The JCCI budget study said very clearly that revenues had to increase, or spending had to be cut. Since we are required to have a balanced budget, those are the choices. Property taxes were not specifically mentioned, but given the headroom that’s available in our millage rate, the state allows up to 20 mils, and the fact that property taxes can be used to replenish the general fund where fees often have strings attached, that’s most likely the easiest place to go.

There are so many factors to be considered. Unfunded mandates from the state are also and issue, and it doesn’t even touch the levy for schools. It is a very deep, complex, and frankly ugly issue. When they talk about watching the sausage being made … welcome to the meat grinder.

Interestingly, The Florida Times-Union is reporting that it interviewed 18 of 19 council members, and they all said that while a property tax increase was not their first choice, they could be convinced. There will be enormous political pressure to not raise property taxes.  And with a campaign coming up, not only for Mayor but for the council seats as well, the debate should be spirited. Particularly since there are two or three members of the council who are eyeing the office at the other end of the 4th floor at City Hall. DSC_5938

Property owners are understandably concerned. Adding a tax during a recession, when people are struggling to pay their bills anyway, makes people who own property nervous. In an unscientific poll in “The Jacksonville Observer”, the responses are overwhelmingly in favor of cutting spending rather than raising taxes, or a combination of both cuts and revenue increases. On the other side of that coin, many of the local non-profit organizations who depend on money from the city to survive and provide a certain level of service are breathing a cautious sigh of relief.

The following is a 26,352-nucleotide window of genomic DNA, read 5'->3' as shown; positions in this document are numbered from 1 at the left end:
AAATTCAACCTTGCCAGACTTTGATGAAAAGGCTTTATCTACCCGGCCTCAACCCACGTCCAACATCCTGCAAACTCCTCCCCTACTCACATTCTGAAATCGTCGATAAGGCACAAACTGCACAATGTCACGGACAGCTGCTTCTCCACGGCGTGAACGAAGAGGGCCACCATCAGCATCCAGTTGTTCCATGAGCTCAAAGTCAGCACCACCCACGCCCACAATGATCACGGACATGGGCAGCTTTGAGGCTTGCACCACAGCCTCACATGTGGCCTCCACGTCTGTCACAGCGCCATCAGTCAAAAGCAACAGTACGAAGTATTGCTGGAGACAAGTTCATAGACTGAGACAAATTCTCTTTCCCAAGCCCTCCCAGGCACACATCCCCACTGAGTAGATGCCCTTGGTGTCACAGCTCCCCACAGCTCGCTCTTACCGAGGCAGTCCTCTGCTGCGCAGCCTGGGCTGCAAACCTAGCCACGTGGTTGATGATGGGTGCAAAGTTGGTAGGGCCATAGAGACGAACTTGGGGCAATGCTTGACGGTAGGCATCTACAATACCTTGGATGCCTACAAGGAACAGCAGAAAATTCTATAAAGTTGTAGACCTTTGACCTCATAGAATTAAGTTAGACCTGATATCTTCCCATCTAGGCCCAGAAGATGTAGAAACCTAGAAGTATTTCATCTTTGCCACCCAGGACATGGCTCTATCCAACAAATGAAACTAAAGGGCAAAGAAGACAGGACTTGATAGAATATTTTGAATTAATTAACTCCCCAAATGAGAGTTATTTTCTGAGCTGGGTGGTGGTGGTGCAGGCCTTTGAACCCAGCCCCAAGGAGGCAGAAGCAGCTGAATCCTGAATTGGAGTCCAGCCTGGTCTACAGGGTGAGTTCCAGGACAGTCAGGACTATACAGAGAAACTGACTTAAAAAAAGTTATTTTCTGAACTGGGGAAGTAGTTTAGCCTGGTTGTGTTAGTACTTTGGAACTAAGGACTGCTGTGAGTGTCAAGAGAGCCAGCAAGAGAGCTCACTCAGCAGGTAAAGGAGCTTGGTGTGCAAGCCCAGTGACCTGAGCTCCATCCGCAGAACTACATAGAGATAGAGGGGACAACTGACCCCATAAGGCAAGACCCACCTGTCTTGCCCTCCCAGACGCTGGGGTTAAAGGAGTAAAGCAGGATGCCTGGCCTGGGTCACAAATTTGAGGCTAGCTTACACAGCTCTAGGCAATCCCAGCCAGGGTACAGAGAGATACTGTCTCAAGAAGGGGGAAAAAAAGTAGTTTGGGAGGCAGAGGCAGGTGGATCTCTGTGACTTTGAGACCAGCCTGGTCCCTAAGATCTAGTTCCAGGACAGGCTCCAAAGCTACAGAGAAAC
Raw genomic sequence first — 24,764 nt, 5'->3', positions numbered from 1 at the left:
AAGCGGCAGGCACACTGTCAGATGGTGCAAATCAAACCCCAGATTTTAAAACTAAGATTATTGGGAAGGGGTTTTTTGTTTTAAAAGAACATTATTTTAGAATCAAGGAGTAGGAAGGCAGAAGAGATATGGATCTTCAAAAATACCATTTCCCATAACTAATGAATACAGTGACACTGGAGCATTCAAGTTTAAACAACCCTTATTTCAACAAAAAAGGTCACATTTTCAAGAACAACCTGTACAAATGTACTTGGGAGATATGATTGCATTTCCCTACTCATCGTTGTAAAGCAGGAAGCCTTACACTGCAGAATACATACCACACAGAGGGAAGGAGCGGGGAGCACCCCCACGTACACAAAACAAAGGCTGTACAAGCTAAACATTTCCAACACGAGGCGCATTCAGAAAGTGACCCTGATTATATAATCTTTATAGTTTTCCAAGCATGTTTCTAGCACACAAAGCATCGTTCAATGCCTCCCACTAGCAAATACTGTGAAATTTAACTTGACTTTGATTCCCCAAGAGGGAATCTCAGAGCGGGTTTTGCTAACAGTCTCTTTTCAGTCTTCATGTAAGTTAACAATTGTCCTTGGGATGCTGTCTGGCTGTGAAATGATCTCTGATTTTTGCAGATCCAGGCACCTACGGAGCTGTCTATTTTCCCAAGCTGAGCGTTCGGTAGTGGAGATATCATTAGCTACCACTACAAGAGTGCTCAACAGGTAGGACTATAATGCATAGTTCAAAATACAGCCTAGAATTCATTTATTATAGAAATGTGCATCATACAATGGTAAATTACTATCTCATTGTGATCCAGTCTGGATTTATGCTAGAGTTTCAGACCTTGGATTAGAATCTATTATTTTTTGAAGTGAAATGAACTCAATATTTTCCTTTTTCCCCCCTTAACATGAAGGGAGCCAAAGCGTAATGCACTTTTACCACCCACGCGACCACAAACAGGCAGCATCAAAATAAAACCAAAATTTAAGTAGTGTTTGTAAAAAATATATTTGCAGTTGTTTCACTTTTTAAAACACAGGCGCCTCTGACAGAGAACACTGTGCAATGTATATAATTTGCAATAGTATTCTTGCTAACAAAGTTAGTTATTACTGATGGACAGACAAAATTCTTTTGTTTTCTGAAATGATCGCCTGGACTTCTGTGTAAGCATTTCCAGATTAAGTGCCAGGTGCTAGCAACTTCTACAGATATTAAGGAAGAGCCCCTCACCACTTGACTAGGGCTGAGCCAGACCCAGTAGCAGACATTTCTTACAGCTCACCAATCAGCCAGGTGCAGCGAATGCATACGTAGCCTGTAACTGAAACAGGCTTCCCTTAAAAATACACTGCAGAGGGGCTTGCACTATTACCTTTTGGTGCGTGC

There are no easy answers, nor even particularly politically palatable ones. There’s an old saying about a rock and a hard place. After sitting through most of the JCCI meetings, I’d have to say we’re pretty much there. The quote from JCCI’s Ben Warner in the T-U pretty much sums it up. “Business as usual won’t work and doing nothing is not an option,” he told the paper. “There are no non-painful choices.”

Mayor Peyton holds a news conference on the topic tomorrow morning at 10 at the T-U Center downtown. I have to be here in the morning, but I’m hoping I can get away in enough time to get down there for some of the news conference. Whether I’m able to get there or not, the debate begins tomorrow, and the Mayor’s budget is due in a couple of weeks.

Everyone who owns property, and probably those who rent (because landlords WILL pass along a tax increase to their renters eventually) should be watching.



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Filed under Budgets, City Budget, City Council, City Government, Jacksonville City Council, Local Elections, Local Government, Politics, Thoughts

Financing Jacksonville’s Future

I hated to miss the release event yesterday, but with Jenni in town, it just wasn’t going to work out. JCCI released the results of the 9 month “Our Money, Our City” study. For about 5 of those months, I went to JCCI every Tuesday at noon, sans lunch, and listened to people talk about our city and others, and then participated in the consensus building process that arrived at the conclusions in the report.

It was an eye-opening process. I enjoyed it immensely. But I can’t tell you how difficult it was to not write about the process while it was going on. But it was verboten. Now, it’s fair game.


It was my first experience as part of one of JCCI’s consensus-building studies. I joined the study after losing my job at WJCT as a way to stay connected with an issue that is going to be extraordinarily important in the coming campaign season. Whether for Mayor or City Council, the issues discussed in this study are going to be at the forefront of local races, and police, fire, corrections, and general city pensions are among the most pressing. More on that later.

The study results, which are available on the JCCI Website, are somewhat surprising.

But before we go there, it’s worth pointing out that this is the third time JCCI has studied the city budget. “Local Government Finance” in 1977, and 15 years later, “Long-Term Financial Health of the City of Jacksonville” in 1992. Now, after another 15 years, study number 3. The issues haven’t really changed a great deal.